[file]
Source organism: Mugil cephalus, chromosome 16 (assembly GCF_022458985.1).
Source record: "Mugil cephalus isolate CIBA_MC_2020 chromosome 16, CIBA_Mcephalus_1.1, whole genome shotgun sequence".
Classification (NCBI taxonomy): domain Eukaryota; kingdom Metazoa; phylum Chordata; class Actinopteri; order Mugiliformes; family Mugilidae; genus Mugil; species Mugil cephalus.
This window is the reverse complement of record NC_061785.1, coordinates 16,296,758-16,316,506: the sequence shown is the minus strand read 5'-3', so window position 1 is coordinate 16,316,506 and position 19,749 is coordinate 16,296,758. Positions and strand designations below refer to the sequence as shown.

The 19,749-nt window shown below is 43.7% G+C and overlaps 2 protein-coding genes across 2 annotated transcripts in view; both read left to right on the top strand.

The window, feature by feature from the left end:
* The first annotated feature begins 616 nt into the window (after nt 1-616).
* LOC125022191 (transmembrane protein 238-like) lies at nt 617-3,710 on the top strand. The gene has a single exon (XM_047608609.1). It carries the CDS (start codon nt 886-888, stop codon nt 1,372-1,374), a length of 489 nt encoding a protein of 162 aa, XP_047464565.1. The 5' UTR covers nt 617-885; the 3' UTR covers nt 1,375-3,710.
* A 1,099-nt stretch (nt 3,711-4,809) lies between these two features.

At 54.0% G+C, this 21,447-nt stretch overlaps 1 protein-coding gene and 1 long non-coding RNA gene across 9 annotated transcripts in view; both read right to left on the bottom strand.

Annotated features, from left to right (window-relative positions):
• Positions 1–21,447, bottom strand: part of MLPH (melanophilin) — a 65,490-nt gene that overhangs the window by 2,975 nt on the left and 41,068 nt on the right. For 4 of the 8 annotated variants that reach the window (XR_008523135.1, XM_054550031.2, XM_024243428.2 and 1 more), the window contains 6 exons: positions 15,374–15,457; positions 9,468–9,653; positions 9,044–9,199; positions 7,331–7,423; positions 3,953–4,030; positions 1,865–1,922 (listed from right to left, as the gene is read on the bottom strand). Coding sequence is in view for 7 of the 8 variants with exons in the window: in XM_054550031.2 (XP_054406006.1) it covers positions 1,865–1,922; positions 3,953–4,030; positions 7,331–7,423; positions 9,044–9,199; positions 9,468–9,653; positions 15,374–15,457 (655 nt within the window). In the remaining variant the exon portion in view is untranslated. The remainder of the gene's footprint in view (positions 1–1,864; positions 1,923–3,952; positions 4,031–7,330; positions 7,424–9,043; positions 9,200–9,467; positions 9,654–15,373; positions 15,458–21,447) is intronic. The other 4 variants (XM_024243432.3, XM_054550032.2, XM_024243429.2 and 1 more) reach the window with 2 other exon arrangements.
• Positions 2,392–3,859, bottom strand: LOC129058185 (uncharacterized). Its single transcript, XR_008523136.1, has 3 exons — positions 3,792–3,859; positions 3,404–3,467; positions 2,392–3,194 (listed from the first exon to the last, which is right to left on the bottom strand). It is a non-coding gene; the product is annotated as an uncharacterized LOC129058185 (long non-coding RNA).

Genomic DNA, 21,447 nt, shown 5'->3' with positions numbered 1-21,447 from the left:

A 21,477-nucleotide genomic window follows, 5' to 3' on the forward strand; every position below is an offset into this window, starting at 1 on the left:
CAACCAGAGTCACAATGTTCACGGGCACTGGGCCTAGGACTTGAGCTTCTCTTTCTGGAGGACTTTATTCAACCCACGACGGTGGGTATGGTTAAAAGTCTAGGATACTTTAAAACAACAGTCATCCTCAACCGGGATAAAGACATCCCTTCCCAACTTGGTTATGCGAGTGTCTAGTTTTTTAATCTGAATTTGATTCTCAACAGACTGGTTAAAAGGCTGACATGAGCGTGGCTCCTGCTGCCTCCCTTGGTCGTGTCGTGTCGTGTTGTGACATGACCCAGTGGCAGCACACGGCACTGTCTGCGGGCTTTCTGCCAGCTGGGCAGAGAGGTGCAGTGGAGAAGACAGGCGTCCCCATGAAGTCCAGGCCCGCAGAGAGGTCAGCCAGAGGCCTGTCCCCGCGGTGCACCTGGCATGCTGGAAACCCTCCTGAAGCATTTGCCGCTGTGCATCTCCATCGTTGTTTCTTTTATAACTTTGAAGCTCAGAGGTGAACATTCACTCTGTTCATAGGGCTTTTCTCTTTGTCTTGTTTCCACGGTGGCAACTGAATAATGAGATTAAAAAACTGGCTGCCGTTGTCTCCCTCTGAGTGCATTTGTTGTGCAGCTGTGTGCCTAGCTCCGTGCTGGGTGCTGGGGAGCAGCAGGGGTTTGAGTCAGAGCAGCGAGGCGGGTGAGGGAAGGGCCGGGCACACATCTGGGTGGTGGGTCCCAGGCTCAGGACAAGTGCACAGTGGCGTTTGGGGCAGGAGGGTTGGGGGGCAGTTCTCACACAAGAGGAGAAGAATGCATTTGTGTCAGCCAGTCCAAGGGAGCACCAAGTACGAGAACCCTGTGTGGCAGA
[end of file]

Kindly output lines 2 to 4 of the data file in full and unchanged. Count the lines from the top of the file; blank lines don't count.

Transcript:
Source record: "Mugil cephalus isolate CIBA_MC_2020 chromosome 16, CIBA_Mcephalus_1.1, whole genome shotgun sequence".
Classification (NCBI taxonomy): domain Eukaryota; kingdom Metazoa; phylum Chordata; class Actinopteri; order Mugiliformes; family Mugilidae; genus Mugil; species Mugil cephalus.
This window is the reverse complement of record NC_061785.1, coordinates 16,296,758-16,316,506: the sequence shown is the minus strand read 5'-3', so window position 1 is coordinate 16,316,506 and position 19,749 is coordinate 16,296,758. Positions and strand designations below refer to the sequence as shown.